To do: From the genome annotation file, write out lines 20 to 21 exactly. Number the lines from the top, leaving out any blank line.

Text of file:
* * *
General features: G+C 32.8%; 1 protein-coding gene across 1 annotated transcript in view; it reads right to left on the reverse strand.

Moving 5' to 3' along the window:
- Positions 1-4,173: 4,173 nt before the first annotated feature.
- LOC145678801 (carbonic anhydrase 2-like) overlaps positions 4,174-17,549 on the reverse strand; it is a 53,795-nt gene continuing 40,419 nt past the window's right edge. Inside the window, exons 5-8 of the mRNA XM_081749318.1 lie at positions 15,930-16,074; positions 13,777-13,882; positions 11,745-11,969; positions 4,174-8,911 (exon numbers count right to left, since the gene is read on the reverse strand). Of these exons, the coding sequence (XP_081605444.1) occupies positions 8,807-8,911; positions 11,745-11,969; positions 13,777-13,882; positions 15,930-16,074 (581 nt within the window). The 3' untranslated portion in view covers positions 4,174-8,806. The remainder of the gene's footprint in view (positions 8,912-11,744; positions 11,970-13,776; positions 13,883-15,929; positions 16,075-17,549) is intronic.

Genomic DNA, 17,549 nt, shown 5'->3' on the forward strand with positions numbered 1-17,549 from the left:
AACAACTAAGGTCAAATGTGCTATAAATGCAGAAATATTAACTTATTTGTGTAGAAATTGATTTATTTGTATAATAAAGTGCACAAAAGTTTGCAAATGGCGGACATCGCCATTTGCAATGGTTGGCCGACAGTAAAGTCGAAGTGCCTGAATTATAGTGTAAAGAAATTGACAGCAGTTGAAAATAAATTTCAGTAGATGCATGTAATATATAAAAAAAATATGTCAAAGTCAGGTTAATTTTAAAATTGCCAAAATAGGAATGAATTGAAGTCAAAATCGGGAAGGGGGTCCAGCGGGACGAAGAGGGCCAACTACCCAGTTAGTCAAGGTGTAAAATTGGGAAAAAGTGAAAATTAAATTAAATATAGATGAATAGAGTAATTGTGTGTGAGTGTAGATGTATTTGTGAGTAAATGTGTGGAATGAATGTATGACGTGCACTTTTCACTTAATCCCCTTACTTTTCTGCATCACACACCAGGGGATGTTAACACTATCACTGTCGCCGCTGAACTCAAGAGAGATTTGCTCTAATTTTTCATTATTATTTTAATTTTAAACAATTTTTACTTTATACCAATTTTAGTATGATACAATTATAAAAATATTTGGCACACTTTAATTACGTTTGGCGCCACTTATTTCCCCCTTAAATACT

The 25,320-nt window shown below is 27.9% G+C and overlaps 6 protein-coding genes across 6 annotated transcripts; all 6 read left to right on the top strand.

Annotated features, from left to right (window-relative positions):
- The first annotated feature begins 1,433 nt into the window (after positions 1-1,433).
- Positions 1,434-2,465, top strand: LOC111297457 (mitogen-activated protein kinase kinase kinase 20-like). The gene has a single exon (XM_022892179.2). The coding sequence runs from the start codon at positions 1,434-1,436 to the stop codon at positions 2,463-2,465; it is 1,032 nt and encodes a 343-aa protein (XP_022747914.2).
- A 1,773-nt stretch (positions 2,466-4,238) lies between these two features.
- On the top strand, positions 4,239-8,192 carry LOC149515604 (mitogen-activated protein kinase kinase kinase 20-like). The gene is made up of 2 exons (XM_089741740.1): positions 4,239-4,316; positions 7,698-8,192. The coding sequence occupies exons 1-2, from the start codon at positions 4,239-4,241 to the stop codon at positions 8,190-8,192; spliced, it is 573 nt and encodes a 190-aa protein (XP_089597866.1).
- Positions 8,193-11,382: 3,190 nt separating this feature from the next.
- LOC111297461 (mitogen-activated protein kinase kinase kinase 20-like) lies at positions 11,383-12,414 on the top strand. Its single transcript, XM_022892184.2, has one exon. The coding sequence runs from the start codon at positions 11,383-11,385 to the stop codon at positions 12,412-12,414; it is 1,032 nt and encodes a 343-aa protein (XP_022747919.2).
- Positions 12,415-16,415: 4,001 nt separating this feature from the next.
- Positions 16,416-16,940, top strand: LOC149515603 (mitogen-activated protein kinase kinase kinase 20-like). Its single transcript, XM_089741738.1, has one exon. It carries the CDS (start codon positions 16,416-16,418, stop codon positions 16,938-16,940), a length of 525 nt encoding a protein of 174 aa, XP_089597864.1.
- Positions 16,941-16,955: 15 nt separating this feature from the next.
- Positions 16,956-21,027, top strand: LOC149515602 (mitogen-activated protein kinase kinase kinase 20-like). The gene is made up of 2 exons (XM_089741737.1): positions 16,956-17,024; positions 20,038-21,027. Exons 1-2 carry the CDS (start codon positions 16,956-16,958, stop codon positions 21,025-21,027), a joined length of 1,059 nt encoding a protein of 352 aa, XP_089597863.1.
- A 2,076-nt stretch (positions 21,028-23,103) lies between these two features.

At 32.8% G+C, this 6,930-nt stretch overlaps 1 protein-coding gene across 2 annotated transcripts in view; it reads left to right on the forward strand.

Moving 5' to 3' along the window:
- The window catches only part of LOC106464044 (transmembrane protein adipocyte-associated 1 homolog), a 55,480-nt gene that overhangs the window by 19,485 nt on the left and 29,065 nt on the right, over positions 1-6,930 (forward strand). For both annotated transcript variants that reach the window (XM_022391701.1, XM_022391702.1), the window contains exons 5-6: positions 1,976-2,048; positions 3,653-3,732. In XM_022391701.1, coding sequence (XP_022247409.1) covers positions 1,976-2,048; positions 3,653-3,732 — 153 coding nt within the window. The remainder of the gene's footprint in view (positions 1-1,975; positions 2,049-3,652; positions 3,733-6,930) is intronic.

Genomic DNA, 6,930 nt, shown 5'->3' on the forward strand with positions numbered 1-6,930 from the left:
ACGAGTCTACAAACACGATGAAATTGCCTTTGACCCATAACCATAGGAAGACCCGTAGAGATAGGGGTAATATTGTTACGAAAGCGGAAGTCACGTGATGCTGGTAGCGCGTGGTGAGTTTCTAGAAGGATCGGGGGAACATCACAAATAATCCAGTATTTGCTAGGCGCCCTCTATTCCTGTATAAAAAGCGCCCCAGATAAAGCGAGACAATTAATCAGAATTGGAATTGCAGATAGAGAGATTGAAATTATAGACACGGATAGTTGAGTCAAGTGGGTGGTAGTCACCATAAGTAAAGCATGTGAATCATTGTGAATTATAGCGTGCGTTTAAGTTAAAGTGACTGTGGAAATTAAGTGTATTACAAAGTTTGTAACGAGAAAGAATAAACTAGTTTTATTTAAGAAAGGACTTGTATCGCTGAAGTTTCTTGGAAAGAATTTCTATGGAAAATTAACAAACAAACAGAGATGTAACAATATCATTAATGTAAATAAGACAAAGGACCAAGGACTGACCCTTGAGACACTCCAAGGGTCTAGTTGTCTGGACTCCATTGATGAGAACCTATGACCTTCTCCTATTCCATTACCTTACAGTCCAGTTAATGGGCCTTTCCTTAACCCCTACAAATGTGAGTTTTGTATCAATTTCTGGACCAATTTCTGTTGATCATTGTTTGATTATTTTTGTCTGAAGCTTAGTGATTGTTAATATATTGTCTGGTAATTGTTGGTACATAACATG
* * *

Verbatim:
At 32.8% G+C, this 6,930-nt stretch overlaps 1 protein-coding gene across 2 annotated transcripts in view; it reads left to right on the forward strand.

Moving 5' to 3' along the window: